knee on the other side. As the hip drops on the downstroke of the long legged
side, the other leg on the upstroke must accommodate this somehow and a lateral
movement of the knee is one reasonably common way, though not the only one.
You don't indicate how much difference there is in leg length or whether
it is in upper or lower leg or indeed whether it is certain that there is
a measurable difference. CT scans and similar are definitive. Measuring between
bony landmarks isn't necessarily definitive.
A suggested plan of action is this - get some Lemond wedges and fit two for
starters to your left (long legged side) shoe with the thick side of the wedge
closest to the crank arm. Also try a shim or packer under the left cleat to
accommodate the leg length difference if there is one. The patellar pain could
be because you are sitting too low on the long legged side to minimise extension
on the shorter side or it could be because you have a varus forefoot on that
side which is likely but by no means certain. Let me know how you get on.
Can you define the term "zones" i.e. 1 through 6 as used numerously in these
Ric Stern replies
Many coaches use different training zones/levels, which can be set from different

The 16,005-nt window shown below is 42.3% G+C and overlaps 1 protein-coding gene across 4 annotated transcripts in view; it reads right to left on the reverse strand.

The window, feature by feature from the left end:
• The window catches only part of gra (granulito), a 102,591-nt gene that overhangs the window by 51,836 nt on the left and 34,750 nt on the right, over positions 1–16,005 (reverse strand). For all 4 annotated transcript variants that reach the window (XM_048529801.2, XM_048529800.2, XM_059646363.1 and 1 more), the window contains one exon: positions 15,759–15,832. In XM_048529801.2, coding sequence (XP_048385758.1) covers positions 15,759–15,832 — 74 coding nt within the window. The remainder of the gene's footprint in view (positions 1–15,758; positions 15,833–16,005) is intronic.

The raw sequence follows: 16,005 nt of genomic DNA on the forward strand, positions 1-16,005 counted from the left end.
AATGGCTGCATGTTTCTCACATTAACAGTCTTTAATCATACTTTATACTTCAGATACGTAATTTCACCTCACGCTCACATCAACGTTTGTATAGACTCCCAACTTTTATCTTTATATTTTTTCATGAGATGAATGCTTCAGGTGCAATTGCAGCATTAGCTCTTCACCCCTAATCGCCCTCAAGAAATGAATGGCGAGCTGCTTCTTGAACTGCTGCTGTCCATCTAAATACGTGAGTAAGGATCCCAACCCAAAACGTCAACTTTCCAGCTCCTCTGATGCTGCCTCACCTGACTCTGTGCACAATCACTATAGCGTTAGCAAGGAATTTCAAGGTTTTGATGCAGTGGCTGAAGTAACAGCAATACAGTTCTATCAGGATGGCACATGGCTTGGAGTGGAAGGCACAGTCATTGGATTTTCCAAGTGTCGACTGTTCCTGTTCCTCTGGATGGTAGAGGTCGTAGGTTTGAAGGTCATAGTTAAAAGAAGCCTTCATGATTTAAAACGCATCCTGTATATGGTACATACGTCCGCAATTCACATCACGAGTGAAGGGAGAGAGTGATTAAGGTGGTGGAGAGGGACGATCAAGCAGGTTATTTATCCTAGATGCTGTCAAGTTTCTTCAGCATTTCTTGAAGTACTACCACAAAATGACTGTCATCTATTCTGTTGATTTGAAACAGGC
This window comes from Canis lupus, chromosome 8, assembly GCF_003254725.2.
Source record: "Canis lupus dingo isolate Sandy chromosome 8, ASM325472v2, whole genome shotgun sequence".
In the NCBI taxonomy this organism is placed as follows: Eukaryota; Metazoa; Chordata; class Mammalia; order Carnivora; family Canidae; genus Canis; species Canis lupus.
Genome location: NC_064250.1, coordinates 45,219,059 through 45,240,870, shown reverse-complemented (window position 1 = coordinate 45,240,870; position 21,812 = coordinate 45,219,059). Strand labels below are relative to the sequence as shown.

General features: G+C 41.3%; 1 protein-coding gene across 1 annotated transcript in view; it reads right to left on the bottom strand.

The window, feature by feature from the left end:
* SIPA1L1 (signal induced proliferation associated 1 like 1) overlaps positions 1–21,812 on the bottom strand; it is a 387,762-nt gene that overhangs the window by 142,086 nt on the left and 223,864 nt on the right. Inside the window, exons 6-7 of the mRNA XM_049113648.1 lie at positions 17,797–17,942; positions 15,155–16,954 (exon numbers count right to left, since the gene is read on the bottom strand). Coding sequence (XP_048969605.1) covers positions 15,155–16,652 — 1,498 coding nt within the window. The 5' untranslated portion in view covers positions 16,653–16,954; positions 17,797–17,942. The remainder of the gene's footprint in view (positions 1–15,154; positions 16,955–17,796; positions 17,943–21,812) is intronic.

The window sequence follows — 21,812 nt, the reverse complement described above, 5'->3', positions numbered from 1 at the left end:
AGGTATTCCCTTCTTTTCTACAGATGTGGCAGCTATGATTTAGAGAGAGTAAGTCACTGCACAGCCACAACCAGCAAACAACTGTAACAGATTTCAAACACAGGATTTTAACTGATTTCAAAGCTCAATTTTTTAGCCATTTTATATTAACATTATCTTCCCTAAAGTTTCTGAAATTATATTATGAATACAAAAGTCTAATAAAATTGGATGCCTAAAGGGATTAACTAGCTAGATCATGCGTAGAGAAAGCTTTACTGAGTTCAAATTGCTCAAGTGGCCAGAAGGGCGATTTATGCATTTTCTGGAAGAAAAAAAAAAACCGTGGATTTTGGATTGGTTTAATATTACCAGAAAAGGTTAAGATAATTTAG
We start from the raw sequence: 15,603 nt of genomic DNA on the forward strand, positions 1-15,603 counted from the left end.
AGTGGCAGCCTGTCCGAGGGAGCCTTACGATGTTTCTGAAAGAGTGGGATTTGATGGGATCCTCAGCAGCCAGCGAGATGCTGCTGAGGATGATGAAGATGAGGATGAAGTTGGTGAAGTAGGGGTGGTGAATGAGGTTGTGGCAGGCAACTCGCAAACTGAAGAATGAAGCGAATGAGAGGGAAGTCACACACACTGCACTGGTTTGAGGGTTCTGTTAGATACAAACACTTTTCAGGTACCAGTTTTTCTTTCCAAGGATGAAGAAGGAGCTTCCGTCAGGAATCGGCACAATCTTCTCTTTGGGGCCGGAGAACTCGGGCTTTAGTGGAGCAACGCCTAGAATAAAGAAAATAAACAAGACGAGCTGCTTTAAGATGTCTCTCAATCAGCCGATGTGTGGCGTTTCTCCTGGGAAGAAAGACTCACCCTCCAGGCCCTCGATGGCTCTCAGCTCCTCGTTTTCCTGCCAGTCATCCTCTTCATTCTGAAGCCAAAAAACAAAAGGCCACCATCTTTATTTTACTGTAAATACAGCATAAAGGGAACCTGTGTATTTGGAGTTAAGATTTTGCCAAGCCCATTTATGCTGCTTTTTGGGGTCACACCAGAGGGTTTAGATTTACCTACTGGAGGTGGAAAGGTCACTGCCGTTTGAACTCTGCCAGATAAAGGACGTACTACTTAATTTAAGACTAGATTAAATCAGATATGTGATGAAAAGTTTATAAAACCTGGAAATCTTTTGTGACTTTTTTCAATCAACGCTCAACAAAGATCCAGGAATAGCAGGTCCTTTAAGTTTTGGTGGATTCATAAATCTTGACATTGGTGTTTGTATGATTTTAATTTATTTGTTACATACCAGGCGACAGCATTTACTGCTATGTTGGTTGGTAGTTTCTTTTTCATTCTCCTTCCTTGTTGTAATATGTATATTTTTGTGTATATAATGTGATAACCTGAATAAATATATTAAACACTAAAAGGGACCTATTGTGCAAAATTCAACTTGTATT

variables. Not everyone uses 6 zones - some use more, and some use less.
Some coaches will define training zones based on the average heart rate of
e.g. a ~1-hour TT (or shorter) which seems to be a popular way to do things
in the USA. Others may define based on maximum heart rate, which seems to
be more popular in the UK and Europe (e.g., this is how British Cycling defines
their training levels).
On the other hand some coaches define zones based on a specific metric of
power output, e.g., about 1 hour TT power; or maximal aerobic power - which
is how we define our training ranges - see http://www.cyclingnews.com/fitness/?id=powerstern.
Our articles explain some of the physiological responses to exercise at each
If you're looking at different articles or answers which mention zones or
levels, you'd most likely have to see which coach or sports scientist was
answering as each one may have a different meaning for each zone.
Torque versus power
I recently started training with a PowerMeter and am wondering what the difference
between Torque and Power is. Plotting the two variables on the same axis shows
that (for me) they lines lie on top of each other for the most part, but sometimes
they diverge. What do these numbers really signify?
Scott Saifer replies
Thanks for lobbing a softball. Torque is effective force times lever arm
length. Since your crank length is fixed, torque is an indicator of the force
you are applying to the pedal in the direction perpendicular to the crank.
Power is, among other things, torque times rotational velocity or force times
speed, again only considering the force perpendicular to the crank.
If pedalling cadence is invariant, torque and power track each other. If
cadence changes, the ratio of torque to power changes. If you are pushing
hard on the pedals but not moving fast, you get a high torque but low power.
If you are pedalling a higher cadence, you can get a higher power with a much